The Baker Lake sockeye fishery has turned on in recent days, and state Fish and Wildlife has trucked up many more fish to the lake.
“It looks like the forecast is bigger than predicted, and right now we’re settling on 39,000 sockeye for the Baker, and we’ll meet again in a few days to see where we’re at,” said Brett Barkdull, state Fish and Wildlife biologist. “Sockeye numbers at the trap have been up and down, and the very high water flows in the Baker River may have some effect on how the fish are entering the fish trap.”
Through July 23, 10,227 sockeye have been transferred up to the lake with a total of 15,764 trapped. Fishing in Baker Lake has improved with most fish caught just 25 to 35 feet deep.
“I think the good fishing will continue on for a while,” said Mike Chamberlain, owner of Ted’s Sports Center in Lynnwood who caught his breath for a moment to chat in between serving a gamut of customers on Tuesday (July 24) afternoon.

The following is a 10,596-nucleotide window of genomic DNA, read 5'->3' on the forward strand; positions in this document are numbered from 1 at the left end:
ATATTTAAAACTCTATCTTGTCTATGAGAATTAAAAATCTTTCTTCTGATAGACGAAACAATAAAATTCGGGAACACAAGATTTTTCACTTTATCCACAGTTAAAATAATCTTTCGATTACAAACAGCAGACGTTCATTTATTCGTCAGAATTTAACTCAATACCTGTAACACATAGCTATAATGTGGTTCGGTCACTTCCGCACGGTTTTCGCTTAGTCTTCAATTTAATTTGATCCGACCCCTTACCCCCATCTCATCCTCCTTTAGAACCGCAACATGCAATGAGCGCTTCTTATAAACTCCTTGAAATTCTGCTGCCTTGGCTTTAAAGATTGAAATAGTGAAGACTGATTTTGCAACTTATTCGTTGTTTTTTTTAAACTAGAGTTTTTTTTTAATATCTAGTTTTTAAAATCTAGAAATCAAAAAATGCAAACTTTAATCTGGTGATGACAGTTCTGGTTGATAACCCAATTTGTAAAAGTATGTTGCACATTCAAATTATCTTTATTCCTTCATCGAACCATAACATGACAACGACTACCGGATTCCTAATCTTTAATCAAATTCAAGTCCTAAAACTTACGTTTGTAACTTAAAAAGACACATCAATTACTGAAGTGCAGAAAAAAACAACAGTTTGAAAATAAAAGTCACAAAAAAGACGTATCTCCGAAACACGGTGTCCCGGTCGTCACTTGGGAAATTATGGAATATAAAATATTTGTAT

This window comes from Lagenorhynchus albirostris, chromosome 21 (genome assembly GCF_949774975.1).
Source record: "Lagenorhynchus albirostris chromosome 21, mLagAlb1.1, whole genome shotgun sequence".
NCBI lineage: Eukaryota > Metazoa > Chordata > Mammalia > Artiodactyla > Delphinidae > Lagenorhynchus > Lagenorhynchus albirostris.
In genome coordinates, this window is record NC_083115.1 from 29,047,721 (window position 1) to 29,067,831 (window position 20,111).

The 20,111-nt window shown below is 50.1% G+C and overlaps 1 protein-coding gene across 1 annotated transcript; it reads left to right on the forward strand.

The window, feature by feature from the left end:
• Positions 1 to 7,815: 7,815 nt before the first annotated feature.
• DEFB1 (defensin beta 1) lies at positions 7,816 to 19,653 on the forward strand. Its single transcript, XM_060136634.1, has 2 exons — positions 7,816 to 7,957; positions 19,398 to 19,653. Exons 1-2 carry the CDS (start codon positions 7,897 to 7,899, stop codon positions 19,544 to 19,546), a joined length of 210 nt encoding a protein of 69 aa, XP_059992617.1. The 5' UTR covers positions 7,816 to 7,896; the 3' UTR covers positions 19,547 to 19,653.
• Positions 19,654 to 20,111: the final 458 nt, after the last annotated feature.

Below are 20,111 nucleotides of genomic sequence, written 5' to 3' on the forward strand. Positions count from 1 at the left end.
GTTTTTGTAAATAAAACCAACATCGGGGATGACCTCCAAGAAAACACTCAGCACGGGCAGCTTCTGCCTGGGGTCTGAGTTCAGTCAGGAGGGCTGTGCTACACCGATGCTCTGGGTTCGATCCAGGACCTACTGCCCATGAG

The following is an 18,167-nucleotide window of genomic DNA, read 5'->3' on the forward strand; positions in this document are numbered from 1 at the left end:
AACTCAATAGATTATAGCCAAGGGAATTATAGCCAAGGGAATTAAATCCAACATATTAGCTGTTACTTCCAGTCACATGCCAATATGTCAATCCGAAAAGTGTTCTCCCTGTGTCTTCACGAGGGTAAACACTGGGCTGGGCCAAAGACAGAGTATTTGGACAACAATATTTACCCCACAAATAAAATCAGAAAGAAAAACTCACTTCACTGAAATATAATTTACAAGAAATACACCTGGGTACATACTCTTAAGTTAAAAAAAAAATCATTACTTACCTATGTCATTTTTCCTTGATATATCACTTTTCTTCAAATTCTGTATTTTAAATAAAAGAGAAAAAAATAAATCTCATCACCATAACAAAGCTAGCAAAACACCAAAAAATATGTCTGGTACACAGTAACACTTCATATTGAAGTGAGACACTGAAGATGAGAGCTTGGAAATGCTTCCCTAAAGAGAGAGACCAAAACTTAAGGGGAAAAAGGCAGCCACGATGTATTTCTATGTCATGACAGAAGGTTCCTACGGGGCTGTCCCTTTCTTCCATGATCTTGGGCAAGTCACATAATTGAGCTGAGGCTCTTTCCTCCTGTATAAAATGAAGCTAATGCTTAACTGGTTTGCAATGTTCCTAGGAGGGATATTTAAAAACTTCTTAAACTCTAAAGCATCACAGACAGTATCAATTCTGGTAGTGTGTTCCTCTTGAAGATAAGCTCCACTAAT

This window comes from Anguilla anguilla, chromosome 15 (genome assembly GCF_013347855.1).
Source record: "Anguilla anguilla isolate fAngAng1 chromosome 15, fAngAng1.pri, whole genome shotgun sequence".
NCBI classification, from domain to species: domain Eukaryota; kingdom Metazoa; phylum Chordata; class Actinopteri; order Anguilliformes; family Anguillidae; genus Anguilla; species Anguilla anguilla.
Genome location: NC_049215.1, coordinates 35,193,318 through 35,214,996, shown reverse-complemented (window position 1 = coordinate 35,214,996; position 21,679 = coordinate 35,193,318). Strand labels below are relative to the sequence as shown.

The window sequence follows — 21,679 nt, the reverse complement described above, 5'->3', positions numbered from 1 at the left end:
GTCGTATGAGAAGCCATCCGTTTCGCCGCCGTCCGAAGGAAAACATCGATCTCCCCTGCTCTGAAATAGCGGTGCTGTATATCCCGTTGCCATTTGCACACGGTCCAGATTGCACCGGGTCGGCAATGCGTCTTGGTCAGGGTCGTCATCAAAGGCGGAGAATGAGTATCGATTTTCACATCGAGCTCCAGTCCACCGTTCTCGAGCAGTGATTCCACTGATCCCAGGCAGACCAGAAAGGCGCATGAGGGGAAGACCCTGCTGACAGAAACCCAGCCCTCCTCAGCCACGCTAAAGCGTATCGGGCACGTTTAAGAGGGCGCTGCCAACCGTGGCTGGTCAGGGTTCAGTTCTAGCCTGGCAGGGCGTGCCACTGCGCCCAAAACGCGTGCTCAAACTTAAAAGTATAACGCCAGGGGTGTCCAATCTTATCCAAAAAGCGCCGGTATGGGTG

“Not all the good fishing is at the upper end of the lake, and a lot of the fish are taking time to filter throughout the lake,” Chamberlain said.
Some of the sockeye are tipping the scales at 10 pounds with most running about 4 to 8 pounds.
Try using a chrome or 50-50 (brass-chrome) 00 dodger with bare red or black hooks attached with a piece of coonstriped shrimp. Others are also adding a Smile Blade as an added attractant.
The majority of the sockeye are in the upper water column down just 25 to 35 feet so downriggers are necessarily needed and just a four to six ounce banana lead weight will do the job. Remember to troll very slow like about 1.3 miles per hour.
A new regulation change allows boat limits aof sockeye now through Sept. 4.
Every angler onboard a boat may continue to use angling gear until the sockeye daily limit has been retained for all licensed and juvenile anglers on the boat.
Anglers must release all bull trout. The two-pole endorsement is allowed for this fishery. The Catch Record Card Code for Baker Lake is 825.